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Ivory Coast: Civilians killed in attack as violence continues
Up to sixteen civilians have been killed during an attack on Zriglo, a village in southwest Ivory Coast just south of the town of Taï, late last week. Up to 50 houses have been burned and most of the population fled into the forests.
The attack on Zriglo is part of the ongoing violence in Southwest Ivory Coast. Whereas the situation in major cities has grown calmer following the conflict between supporters of former president Gbagbo and the new president Ouattara, in several rural areas of Ivory Coast the violence continues with civilians as the main target.
Counting the dead
"Within a few hours after the attack was reported one of our teams managed to reach Zriglo’, says Tara Newell, Head of Mission of MSF. ‘But they only could count the dead and the burned houses as the population including the wounded had fled.’
Some of the wounded managed to reach the MSF clinic in the nearby town of Taï over the weekend.
Gunshot wounds, machete wounds and sexual violence
Throughout the past months MSF teams in Southwest Ivory Coast have witnessed ongoing armed violence. MSF clinics in the region continuously treat civilians with gunshot or machete wounds and victims of sexual violence and have examined violent massacred bodies including those of children.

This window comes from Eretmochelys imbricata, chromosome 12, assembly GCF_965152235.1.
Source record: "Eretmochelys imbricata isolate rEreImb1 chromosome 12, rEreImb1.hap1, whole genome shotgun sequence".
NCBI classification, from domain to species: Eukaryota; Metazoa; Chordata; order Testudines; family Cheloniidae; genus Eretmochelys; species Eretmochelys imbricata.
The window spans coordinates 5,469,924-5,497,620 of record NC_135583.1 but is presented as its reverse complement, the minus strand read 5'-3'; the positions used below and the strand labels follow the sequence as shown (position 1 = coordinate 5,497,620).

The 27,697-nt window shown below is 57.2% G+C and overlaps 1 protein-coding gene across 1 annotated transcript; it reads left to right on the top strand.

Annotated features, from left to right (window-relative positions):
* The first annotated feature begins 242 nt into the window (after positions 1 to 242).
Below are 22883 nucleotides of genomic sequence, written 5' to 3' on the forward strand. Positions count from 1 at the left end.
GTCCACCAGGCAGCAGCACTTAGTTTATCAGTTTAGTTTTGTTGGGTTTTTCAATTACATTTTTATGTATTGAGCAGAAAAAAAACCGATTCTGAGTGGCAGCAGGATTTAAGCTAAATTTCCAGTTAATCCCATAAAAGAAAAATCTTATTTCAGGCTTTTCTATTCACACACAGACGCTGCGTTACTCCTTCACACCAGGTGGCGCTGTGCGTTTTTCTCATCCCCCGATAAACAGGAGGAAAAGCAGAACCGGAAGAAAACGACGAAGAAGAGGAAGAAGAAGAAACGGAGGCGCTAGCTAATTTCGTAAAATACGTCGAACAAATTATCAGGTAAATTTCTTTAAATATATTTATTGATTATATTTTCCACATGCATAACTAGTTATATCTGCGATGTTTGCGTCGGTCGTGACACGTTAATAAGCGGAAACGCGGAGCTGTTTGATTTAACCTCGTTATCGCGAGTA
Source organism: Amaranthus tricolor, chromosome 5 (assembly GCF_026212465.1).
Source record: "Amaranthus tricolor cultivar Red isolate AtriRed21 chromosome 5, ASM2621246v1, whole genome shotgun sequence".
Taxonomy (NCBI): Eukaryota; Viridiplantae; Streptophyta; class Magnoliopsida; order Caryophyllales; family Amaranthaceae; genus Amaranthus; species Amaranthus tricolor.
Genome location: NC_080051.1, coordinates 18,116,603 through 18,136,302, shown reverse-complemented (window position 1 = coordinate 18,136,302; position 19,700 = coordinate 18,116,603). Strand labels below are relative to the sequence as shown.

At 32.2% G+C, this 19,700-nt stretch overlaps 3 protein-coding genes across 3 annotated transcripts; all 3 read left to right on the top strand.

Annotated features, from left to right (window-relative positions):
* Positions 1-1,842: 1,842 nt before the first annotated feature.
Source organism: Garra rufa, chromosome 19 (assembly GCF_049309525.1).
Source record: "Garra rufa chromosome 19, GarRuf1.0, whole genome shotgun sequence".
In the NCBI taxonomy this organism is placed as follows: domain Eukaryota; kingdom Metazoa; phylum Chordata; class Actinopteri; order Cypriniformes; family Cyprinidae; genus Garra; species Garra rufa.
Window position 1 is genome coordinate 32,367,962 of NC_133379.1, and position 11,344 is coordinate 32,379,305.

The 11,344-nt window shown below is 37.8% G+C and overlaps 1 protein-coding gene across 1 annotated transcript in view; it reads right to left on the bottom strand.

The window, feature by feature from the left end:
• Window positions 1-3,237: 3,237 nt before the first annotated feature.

‘Many incidents remain unnoticed or are only reported days later when we treat some of the injured that managed to reach our clinics.’ says Tara Newell, ‘the limited number of humanitarian actors present in this particular region contributes to this."
Access to health clinics remains challenging as people are continuously harassed by official and unofficial barricades and armed checkpoints throughout the region. Reports of physical violence, extortion as well as illegal taxation and detention are rife and hamper the mobility of the population. Ongoing harassment and fear perpetuate and sometimes even worsen existing displacement.
Tens of thousands of refugees remain in Liberia and hundreds of thousands are reportedly still displaced within Ivory Coast itself fearing a return to their place of origin because of the ongoing insecurity and violence.
‘In the absence of proper law and order it is the local population that is paying the price’, according to Tara Newell.
MSF calls for the government of Ivory Coast to provide security for the population. All parties to the conflict, militia and government forces, should refrain from violence and harassment against civilians and ensure safe and unhindered access to basic services, such as healthcare.
Find out more about MSF's work in Ivory Coast